Whether airway hyperresponsiveness is a symptom of airway inflammation or airway remodeling, or whether it is the cause of long-term loss of lung function, remains controversial. Some investigators have hypothesized that aggressive treatment with anti-inflammatory therapies improves the long-term course of asthma beyond their salutary effects on parameters of asthma control and rates of exacerbation over time. 13 This contention has been supported by an observational study 14 that found long-term exposure to ICS was associated with an attenuation of the accelerated decline in lung function previously reported in asthmatics; more studies are required to substantiate these findings.
Inhaled corticosteroids are prescribed for patients of all ages to treat different levels of persistent asthma. They work by dampening down the inflammation in the airways, and are the most effective agents for treating asthma. As a result, asthma symptoms and sudden acute attacks occur less often. To be effective, they need to be taken once or twice every day as prescribed by your doctor. They are of no benefit when used for symptoms, unlike bronchodilators or when taken on an odd occasion. Inhaled corticosteroids are a maintenance medicine that helps to prevent severe asthma symptoms.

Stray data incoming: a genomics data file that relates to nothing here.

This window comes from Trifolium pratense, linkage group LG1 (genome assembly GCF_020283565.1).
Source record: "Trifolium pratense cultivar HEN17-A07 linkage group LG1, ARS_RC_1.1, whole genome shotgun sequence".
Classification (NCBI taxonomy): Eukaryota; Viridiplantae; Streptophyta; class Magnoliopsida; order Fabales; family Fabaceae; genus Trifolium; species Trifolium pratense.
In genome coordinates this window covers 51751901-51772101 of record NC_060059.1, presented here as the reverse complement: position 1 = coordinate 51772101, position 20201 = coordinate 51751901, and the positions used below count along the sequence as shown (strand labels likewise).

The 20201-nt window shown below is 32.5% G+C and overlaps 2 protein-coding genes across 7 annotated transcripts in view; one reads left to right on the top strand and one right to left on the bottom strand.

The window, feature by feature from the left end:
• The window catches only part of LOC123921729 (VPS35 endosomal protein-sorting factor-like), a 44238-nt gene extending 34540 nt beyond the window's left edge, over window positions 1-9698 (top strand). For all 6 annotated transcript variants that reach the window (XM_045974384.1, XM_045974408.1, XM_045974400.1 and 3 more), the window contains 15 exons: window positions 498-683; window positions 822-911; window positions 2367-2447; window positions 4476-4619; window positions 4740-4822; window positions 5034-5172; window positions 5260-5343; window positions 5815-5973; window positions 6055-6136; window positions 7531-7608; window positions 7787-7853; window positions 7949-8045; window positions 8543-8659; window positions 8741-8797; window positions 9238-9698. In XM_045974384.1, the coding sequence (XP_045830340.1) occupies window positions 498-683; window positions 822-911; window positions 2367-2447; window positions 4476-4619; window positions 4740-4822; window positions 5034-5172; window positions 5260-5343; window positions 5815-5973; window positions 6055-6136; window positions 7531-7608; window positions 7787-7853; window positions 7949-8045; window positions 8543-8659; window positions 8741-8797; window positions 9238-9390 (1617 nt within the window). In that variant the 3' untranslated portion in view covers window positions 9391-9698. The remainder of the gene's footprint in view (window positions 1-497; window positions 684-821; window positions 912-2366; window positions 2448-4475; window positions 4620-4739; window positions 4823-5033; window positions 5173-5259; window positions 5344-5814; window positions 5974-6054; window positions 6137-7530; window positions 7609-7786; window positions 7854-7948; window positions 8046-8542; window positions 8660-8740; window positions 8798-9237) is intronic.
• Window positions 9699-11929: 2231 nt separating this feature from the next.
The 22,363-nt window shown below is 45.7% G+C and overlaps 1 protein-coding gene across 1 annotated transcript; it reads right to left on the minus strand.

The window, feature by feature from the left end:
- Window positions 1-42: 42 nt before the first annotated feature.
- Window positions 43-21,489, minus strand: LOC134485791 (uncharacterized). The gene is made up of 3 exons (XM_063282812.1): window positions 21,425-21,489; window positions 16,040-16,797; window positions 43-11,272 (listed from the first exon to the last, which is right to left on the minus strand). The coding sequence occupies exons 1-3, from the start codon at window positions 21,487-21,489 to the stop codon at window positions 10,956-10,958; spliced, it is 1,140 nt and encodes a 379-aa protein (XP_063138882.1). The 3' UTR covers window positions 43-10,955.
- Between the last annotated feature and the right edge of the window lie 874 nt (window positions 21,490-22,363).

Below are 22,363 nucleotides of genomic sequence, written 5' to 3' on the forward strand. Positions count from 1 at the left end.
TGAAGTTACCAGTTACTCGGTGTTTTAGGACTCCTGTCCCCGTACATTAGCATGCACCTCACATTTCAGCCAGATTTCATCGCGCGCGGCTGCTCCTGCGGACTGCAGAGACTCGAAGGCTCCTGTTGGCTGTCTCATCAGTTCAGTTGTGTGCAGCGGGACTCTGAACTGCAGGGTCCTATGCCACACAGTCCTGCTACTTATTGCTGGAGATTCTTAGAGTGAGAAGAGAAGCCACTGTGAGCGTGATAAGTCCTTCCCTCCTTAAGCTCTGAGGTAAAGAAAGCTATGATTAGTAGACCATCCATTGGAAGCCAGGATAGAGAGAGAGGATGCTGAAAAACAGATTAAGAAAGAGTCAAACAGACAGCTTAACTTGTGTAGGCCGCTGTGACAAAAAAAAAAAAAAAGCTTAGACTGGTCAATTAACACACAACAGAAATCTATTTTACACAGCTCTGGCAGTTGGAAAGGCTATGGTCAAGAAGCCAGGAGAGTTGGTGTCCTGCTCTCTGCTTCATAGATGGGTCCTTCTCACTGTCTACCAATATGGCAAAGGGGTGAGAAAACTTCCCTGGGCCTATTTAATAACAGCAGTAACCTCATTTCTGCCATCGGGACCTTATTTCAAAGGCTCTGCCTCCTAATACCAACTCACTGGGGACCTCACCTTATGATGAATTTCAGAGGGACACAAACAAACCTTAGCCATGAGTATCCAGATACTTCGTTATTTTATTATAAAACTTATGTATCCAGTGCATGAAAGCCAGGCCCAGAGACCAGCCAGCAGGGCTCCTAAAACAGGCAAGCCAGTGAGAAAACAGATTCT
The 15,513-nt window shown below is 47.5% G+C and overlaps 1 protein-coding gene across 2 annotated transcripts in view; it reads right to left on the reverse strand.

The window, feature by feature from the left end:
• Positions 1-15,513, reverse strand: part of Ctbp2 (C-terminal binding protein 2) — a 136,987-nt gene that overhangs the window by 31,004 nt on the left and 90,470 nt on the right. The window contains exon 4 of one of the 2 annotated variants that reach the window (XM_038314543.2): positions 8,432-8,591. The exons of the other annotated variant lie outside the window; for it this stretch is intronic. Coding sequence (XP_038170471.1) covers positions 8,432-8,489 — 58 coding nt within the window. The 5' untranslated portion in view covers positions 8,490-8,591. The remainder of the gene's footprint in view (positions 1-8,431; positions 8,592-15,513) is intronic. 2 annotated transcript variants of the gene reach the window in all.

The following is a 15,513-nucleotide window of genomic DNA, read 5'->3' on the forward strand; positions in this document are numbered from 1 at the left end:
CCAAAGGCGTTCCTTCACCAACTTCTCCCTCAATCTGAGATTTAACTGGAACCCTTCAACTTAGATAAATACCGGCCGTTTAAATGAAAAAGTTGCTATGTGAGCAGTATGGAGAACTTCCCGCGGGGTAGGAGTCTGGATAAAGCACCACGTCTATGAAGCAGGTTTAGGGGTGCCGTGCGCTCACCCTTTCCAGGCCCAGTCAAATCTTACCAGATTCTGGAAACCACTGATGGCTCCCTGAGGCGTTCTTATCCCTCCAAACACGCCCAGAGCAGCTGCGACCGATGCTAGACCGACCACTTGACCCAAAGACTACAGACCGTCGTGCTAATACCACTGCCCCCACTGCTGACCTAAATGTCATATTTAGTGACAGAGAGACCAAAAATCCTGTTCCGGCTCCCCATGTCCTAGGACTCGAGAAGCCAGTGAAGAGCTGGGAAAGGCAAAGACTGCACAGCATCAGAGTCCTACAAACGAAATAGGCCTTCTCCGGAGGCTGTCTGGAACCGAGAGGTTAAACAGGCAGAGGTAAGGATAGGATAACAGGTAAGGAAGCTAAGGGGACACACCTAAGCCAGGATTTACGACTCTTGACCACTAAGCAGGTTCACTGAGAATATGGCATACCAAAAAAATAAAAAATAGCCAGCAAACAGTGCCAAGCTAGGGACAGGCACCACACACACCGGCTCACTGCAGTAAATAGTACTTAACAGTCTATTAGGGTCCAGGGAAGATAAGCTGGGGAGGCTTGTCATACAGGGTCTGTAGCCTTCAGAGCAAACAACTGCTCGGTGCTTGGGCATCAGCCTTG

Airway remodeling is when there are permanent physical changes to the airways that also affects how they work. This may happen after chronic long-term asthma. After cycles of inflammation, damage and repair to the airways. permanent remodeling of the airways may occur. This is when the physical structure of the airway changes. This will cause permanent airway narrowing (they are always more narrow than normal and get narrower during an asthma attack), bronchospasms are more easily triggered (bronchial hyperresponsivenes), airway edema (fluid in the airway), and mucus hypersecretion (too much mucous is made) as well as the build-up of collagen around the airway which is called fibrosis. Airway remodeling has been observed in chldren as young as six.